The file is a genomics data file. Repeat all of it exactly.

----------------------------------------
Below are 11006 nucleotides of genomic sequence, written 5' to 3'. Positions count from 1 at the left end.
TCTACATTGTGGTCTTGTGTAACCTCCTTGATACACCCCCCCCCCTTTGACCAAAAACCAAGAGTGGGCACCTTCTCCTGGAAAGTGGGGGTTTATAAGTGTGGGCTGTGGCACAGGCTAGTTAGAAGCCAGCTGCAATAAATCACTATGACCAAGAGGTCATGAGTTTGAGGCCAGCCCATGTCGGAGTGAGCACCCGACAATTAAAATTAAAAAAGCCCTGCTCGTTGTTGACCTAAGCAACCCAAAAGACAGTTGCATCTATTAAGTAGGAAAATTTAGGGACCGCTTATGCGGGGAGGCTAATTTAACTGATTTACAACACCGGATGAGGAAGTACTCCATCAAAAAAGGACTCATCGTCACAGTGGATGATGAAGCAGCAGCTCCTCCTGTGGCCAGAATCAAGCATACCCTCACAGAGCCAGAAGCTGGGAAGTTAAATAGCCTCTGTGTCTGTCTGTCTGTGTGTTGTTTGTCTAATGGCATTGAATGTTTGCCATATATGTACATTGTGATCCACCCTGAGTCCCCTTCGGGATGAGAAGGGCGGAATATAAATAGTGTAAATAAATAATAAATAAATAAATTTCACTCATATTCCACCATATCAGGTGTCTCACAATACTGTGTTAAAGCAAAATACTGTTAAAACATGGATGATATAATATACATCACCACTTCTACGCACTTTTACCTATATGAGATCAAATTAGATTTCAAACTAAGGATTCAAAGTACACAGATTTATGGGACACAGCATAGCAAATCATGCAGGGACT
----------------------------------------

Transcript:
Below are 11006 nucleotides of genomic sequence, written 5' to 3'. Positions count from 1 at the left end.
TCTACATTGTGGTCTTGTGTAACCTCCTTGATACACCCCCCCCCCTTTGACCAAAAACCAAGAGTGGGCACCTTCTCCTGGAAAGTGGGGGTTTATAAGTGTGGGCTGTGGCACAGGCTAGTTAGAAGCCAGCTGCAATAAATCACTATGACCAAGAGGTCATGAGTTTGAGGCCAGCCCATGTCGGAGTGAGCACCCGACAATTAAAATTAAAAAAGCCCTGCTCGTTGTTGACCTAAGCAACCCAAAAGACAGTTGCATCTATTAAGTAGGAAAATTTAGGGACCGCTTATGCGGGGAGGCTAATTTAACTGATTTACAACACCGGATGAGGAAGTACTCCATCAAAAAAGGACTCATCGTCACAGTGGATGATGAAGCAGCAGCTCCTCCTGTGGCCAGAATCAAGCATACCCTCACAGAGCCAGAAGCTGGGAAGTTAAATAGCCTCTGTGTCTGTCTGTCTGTGTGTTGTTTGTCTAATGGCATTGAATGTTTGCCATATATGTACATTGTGATCCACCCTGAGTCCCCTTCGGGATGAGAAGGGCGGAATATAAATAGTGTAAATAAATAATAAATAAATAAATTTCACTCATATTCCACCATATCAGGTGTCTCACAATACTGTGTTAAAGCAAAATACTGTTAAAACATGGATGATATAATATACATCACCACTTCTACGCACTTTTACCTATATGAGATCAAATTAGATTTCAAACTAAGGATTCAAAGTACACAGATTTATGGGACACAGCATAGCAAATCATGCAGGGACT